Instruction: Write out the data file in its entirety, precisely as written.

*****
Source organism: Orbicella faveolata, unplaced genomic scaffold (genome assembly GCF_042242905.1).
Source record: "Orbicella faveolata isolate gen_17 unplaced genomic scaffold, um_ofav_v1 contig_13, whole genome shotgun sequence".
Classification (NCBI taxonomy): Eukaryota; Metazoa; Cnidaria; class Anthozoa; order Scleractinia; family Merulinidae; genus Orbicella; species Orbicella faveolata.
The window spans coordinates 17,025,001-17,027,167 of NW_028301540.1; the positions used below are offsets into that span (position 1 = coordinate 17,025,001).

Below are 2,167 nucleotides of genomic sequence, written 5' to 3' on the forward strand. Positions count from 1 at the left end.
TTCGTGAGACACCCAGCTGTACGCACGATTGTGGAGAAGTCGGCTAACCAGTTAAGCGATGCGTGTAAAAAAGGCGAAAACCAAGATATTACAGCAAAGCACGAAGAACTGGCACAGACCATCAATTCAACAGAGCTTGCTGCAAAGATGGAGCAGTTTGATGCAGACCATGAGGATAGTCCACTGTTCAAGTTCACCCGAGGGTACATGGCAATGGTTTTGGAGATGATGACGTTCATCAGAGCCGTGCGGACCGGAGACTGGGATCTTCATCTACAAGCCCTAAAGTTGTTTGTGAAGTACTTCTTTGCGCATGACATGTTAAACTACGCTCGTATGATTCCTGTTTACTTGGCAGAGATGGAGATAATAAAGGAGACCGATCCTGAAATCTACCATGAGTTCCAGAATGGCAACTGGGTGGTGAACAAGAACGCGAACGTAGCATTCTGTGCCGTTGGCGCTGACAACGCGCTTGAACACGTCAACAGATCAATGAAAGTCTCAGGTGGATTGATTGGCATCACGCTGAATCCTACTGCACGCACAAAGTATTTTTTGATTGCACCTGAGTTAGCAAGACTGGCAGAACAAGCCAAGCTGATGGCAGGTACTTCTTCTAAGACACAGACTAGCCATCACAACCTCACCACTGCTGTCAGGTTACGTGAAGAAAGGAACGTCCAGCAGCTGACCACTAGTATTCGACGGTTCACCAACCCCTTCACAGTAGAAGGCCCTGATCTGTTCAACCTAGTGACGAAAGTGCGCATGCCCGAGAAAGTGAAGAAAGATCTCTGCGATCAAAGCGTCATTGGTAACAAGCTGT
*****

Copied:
Source organism: Orbicella faveolata, unplaced genomic scaffold (genome assembly GCF_042242905.1).
Source record: "Orbicella faveolata isolate gen_17 unplaced genomic scaffold, um_ofav_v1 contig_13, whole genome shotgun sequence".
Classification (NCBI taxonomy): Eukaryota; Metazoa; Cnidaria; class Anthozoa; order Scleractinia; family Merulinidae; genus Orbicella; species Orbicella faveolata.
The window spans coordinates 17,025,001-17,027,167 of NW_028301540.1; the positions used below are offsets into that span (position 1 = coordinate 17,025,001).

Below are 2,167 nucleotides of genomic sequence, written 5' to 3' on the forward strand. Positions count from 1 at the left end.
TTCGTGAGACACCCAGCTGTACGCACGATTGTGGAGAAGTCGGCTAACCAGTTAAGCGATGCGTGTAAAAAAGGCGAAAACCAAGATATTACAGCAAAGCACGAAGAACTGGCACAGACCATCAATTCAACAGAGCTTGCTGCAAAGATGGAGCAGTTTGATGCAGACCATGAGGATAGTCCACTGTTCAAGTTCACCCGAGGGTACATGGCAATGGTTTTGGAGATGATGACGTTCATCAGAGCCGTGCGGACCGGAGACTGGGATCTTCATCTACAAGCCCTAAAGTTGTTTGTGAAGTACTTCTTTGCGCATGACATGTTAAACTACGCTCGTATGATTCCTGTTTACTTGGCAGAGATGGAGATAATAAAGGAGACCGATCCTGAAATCTACCATGAGTTCCAGAATGGCAACTGGGTGGTGAACAAGAACGCGAACGTAGCATTCTGTGCCGTTGGCGCTGACAACGCGCTTGAACACGTCAACAGATCAATGAAAGTCTCAGGTGGATTGATTGGCATCACGCTGAATCCTACTGCACGCACAAAGTATTTTTTGATTGCACCTGAGTTAGCAAGACTGGCAGAACAAGCCAAGCTGATGGCAGGTACTTCTTCTAAGACACAGACTAGCCATCACAACCTCACCACTGCTGTCAGGTTACGTGAAGAAAGGAACGTCCAGCAGCTGACCACTAGTATTCGACGGTTCACCAACCCCTTCACAGTAGAAGGCCCTGATCTGTTCAACCTAGTGACGAAAGTGCGCATGCCCGAGAAAGTGAAGAAAGATCTCTGCGATCAAAGCGTCATTGGTAACAAGCTGT